In pseudobulbar palsy, the dysarthria is generally more spastic in nature. There may be dysphagia, nasal regurgitation, choking, and drooling. Patients may keep food in the mouth for prolonged periods. Although the tongue may be strikingly immobile, atrophy and fasciculations do not develop. There is often an exaggerated jaw jerk, a hyperactive gag reflex and frontal release signs such as snout and suck reflexes. Pseudobulbar affect is common.(1)
The video by Dr. Paul D. Larsen from the University of Utah collection demonstrates severe dysarthria, slow tongue movements and a hyperactive gag reflex.(2)
The most common cause is multiple cerebral infarctions. The syndrome may also occur in encephalitis, MS, trauma, cerebral anoxia, primary lateral sclerosis, or other disease processes that cause bilateral corticobulbar tract lesions.(3-5)
1. Gillespie DC, Cadden AP, Lees R, et al. Prevalence of Pseudobulbar Affect following Stroke: A Systematic Review and Meta-Analysis. J Stroke Cerebrovasc Dis. 2016 Mar;25(3):688-94.
2. Movies drawn from the NeuroLogic Exam and PediNeuroLogic Exam websites are used by permission of Paul D. Larsen, M.D., University of Nebraska Medical Center and Suzanne S. Stensaas, Ph.D., University of Utah School of Medicine. Additional materials were drawn from resources provided by Alejandro Stern, Stern Foundation, Buenos Aires, Argentina; Kathleen Digre, M.D., University of Utah; and Daniel Jacobson, M.D., Marshfield Clinic, Wisconsin. The movies are licensed under a Creative Commons Attribution-NonCommerical-ShareAlike 2.5 License.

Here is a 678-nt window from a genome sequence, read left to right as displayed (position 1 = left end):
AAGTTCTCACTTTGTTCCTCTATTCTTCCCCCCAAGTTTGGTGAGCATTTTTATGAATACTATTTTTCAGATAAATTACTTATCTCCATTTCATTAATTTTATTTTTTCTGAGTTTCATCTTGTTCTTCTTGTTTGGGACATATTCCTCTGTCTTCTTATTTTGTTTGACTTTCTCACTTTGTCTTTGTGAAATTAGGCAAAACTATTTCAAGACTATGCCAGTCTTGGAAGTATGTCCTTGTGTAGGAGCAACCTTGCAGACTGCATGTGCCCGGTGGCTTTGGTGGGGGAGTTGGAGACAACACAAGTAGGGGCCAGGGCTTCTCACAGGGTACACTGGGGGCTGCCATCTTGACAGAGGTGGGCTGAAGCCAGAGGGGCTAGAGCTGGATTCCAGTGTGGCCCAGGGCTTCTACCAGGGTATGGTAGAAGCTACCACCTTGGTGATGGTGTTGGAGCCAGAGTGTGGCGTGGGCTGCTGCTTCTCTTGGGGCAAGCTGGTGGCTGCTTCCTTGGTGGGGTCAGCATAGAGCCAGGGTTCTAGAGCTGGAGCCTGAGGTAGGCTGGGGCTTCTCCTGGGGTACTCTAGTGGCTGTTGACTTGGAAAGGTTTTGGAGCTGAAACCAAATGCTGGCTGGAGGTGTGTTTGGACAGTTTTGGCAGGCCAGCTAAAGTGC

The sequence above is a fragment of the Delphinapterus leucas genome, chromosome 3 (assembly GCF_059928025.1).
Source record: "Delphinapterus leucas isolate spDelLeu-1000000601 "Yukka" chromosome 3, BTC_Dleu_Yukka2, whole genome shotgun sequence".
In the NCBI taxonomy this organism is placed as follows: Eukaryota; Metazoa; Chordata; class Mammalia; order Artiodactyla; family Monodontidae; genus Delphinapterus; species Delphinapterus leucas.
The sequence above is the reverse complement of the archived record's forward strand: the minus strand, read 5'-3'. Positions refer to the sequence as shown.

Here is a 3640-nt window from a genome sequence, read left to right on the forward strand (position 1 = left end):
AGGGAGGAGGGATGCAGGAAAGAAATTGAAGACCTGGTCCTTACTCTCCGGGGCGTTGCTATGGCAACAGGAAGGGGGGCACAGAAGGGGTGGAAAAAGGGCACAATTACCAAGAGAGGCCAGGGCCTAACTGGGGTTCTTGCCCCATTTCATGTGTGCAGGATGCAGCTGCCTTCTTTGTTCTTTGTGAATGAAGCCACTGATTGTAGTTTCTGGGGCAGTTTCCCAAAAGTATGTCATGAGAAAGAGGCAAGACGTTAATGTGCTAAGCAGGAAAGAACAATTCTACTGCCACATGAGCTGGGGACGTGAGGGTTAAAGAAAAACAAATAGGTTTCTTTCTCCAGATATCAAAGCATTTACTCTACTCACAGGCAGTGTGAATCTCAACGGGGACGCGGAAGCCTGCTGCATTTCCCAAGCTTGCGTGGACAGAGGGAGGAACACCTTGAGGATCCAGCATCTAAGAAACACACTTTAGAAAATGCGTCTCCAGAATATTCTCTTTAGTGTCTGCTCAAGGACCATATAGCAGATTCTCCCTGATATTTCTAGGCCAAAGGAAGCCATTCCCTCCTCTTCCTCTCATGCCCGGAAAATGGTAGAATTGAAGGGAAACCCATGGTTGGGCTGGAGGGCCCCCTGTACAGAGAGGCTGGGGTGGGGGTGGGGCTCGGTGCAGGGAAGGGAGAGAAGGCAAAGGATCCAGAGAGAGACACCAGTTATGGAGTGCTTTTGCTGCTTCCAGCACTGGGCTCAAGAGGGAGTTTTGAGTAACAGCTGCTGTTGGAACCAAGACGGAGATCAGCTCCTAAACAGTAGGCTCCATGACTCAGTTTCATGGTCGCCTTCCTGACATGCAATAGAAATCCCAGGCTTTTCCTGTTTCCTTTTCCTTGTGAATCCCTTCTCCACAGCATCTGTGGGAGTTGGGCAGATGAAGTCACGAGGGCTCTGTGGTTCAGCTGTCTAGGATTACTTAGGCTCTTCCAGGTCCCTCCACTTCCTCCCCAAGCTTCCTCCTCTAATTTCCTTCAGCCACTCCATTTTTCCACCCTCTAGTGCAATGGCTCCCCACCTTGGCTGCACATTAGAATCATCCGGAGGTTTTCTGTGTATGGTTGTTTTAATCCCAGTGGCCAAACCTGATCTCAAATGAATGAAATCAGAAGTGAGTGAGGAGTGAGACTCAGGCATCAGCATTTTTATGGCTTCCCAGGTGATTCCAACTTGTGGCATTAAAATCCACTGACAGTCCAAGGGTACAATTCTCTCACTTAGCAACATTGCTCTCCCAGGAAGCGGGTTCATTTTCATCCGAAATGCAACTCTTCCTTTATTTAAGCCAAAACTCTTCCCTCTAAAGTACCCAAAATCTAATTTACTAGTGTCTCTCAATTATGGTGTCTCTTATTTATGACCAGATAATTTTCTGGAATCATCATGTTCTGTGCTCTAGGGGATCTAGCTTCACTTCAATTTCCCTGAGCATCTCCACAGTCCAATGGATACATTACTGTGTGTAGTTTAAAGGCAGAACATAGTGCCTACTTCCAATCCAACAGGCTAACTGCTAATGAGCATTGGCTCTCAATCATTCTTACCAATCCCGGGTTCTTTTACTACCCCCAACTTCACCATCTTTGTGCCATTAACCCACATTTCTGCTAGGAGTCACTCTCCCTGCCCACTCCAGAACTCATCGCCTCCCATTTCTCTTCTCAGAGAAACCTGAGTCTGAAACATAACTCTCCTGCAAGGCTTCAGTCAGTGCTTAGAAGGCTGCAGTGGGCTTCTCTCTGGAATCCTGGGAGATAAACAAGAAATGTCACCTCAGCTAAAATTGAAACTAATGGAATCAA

3. Becker A, Hardmeier M, Steck AJ, et al. Primary lateral sclerosis presenting with isolated progressive pseudobulbar syndrome. Eur J Neurol 2007;14:e3.
4. Jang SH, Lee J, Seo JP. Pseudobulbar palsy due to bilateral injuries of corticobulbar tracts in a stroke patient. Int J Stroke. 2015 Aug;10(6):E53-4.
5. Loeb C, Gandolfo C, Caponnetto C, et al. Pseudobulbar palsy: a clinical computed tomography study. Eur Neurol. 1990;30(1):42-6.